Browse Prior Art Database

Method for Laser Direct Writing of PWB Circuit Patterns Using Thick Film Conductive Pastes

IP.com Disclosure Number: IPCOM000034739D
Original Publication Date: 1989-Apr-01
Included in the Prior Art Database: 2005-Jan-27
Document File: 2 page(s) / 14K

Publishing Venue

IBM

Related People

Massey, DE: AUTHOR [+3]

Abstract

The present method uses laser beam exposure of a thick film paste to circuitize a printed wiring board (PWB) or ceramic substrate for hybrid circuit fabrication. Process simplification, overall cost reduction and increased energy efficiency results from using the selective beam annealing method rather than conventional IR curing to produce the conductive traces. The replacement of the screening step with a laser- writing step introduces enormous flexibility into the circuit design and eliminates the need for expensive and time-consuming stencil or screen photographic work. This method also makes available the use of the thermally sensitive substrates, such as FR-4, which cannot survive the elevated temperatures necessary for IR curing.

This text was extracted from a PDF file.
This is the abbreviated version, containing approximately 52% of the total text.

Page 1 of 2

Method for Laser Direct Writing of PWB Circuit Patterns Using Thick Film Conductive Pastes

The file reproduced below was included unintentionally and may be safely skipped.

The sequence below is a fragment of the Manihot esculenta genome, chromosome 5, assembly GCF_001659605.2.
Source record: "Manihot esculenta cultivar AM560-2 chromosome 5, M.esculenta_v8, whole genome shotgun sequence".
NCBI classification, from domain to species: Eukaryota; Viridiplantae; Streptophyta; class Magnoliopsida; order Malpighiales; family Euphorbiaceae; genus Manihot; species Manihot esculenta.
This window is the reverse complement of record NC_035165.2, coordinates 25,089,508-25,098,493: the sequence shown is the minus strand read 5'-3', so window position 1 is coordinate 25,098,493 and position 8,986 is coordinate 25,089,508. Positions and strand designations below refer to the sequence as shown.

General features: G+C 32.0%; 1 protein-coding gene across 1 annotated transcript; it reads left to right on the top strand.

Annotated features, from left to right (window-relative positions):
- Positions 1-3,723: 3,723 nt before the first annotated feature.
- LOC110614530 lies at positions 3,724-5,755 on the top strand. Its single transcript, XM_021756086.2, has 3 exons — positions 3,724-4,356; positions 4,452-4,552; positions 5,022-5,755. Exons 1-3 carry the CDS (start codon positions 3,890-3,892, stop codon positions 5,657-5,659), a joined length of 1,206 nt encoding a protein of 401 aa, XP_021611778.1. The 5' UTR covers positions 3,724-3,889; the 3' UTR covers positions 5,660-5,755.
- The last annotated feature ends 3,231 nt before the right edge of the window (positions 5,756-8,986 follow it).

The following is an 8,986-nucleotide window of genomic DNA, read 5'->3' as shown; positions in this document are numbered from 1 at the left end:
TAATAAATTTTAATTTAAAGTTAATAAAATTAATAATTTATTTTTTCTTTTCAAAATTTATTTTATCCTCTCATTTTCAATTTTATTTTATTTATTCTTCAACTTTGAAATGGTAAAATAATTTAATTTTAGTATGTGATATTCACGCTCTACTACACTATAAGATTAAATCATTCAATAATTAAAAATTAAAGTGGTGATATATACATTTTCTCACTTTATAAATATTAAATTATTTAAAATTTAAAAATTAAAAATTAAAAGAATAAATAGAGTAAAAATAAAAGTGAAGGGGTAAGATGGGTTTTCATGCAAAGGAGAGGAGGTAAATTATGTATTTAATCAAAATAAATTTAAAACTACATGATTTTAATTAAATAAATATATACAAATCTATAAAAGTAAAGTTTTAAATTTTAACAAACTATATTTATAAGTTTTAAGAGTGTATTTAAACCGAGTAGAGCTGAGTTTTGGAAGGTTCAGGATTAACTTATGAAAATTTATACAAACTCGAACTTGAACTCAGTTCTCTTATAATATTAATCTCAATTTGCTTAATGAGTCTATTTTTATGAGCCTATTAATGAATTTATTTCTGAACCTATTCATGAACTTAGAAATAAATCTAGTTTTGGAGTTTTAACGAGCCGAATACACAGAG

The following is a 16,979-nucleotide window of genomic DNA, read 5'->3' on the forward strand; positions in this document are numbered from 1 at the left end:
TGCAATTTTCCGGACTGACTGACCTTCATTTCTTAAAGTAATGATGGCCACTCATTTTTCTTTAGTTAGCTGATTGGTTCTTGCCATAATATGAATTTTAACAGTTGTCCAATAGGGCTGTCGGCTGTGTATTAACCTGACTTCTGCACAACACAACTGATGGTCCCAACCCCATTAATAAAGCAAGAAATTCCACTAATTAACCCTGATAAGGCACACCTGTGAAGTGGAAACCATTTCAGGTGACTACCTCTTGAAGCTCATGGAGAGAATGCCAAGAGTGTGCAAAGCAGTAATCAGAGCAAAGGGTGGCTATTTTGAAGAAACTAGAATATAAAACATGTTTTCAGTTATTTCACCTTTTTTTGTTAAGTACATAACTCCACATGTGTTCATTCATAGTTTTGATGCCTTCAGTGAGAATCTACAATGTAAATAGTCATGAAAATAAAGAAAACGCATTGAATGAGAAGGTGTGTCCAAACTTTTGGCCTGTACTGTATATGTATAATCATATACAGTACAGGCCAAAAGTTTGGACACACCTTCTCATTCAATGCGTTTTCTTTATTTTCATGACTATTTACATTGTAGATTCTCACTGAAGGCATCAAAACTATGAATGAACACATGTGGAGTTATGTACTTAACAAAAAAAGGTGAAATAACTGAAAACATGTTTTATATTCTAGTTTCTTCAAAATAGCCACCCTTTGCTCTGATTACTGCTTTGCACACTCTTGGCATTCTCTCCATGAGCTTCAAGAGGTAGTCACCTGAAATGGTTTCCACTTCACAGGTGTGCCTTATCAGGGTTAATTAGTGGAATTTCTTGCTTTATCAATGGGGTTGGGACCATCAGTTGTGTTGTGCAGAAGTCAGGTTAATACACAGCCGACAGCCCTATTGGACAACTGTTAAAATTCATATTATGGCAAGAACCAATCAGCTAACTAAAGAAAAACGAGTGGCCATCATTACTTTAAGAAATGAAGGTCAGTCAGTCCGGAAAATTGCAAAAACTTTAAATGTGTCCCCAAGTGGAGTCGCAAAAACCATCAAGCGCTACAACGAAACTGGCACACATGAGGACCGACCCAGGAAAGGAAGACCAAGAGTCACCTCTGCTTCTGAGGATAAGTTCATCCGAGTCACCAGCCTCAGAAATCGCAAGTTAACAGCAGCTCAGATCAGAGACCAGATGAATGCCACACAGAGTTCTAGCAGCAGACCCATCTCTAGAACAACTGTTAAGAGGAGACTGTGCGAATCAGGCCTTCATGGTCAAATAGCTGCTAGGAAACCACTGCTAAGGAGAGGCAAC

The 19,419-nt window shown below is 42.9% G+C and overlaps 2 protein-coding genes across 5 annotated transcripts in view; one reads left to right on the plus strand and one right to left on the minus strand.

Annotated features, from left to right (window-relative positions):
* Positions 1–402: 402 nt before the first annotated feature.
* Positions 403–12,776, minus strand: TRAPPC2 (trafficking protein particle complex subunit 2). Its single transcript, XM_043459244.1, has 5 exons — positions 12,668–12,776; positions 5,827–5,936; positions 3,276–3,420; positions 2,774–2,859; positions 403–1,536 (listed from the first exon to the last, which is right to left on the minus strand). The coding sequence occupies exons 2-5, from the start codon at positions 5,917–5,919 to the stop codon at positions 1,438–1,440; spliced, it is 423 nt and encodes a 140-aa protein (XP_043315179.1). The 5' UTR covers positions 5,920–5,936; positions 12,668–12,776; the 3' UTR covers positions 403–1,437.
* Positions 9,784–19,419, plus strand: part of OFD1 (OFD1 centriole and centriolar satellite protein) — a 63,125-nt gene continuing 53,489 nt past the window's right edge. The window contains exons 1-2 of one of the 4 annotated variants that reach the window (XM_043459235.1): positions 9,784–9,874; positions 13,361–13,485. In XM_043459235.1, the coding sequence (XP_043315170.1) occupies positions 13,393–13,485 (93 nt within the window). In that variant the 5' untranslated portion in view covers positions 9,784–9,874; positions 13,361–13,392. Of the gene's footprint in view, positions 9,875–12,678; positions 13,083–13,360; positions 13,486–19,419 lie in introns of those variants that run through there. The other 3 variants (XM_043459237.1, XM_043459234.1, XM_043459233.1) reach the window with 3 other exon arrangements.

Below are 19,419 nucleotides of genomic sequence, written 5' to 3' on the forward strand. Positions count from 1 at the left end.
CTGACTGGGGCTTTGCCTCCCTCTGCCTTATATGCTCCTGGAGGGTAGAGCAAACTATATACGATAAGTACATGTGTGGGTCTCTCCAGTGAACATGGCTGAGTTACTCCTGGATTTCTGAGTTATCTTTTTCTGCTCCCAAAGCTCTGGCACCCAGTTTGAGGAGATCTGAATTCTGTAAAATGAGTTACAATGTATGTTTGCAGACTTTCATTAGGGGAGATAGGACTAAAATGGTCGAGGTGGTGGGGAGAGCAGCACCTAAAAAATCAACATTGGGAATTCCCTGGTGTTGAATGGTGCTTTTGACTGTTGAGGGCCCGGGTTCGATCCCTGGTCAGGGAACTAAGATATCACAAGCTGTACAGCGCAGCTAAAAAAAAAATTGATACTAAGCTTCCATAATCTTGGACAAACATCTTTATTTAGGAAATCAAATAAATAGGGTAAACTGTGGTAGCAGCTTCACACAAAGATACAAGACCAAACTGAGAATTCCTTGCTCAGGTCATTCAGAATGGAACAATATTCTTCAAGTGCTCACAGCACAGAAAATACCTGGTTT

The present method uses laser beam exposure of a thick film paste to circuitize a printed wiring board (PWB) or ceramic substrate for hybrid circuit fabrication. Process simplification, overall cost reduction and increased energy efficiency results from using the selective beam annealing method rather than conventional IR curing to produce the conductive traces. The replacement of the screening step with a laser- writing step introduces enormous flexibility into the circuit design and eliminates the need for expensive and time-consuming stencil or screen photographic work. This method also makes available the use of the thermally sensitive substrates, such as FR-4, which cannot survive the elevated temperatures necessary for IR curing. Conventional hybrid circuit fabrication involves the screening of a circuit pattern using a cement thick film conductive paste and curing this pattern at high temperature (800oC) to produce adherent metal patterns on ceramic substrates. The approach to overall process simplification and cost reduction has been to combine the screening and the curing step into a single direct laser-writing step in which the pattern is defined and the annealing of the metal paste occur simultaneously. Because the energy of the laser is localized only to the area of the substrate where the pattern is written, thermal stresses are minimized, and a wider variety of substrates becomes available. Thick film conductor pastes are used in the fabrication of conductive elements in hybrid electronic packages which offer increased performance and reliability in custom-designed circuit applications. These pastes consist of a thixotropic mixture of metal particles in an organic binder which can be applied to a substrate (typically ceramic) by screen printing, and are cured at high temperature (600oC) in an IR or convection furnace. The contribution to the field consists of using the laser as a process tool in the fabrication of PWB's for a hybrid or conventional application where great flexibility at low cost is desired. The present study demonstrates that laser circuitization can be achieved using commercially available thick film pastes; thus the process can be significantly improved with a minimum of development effor...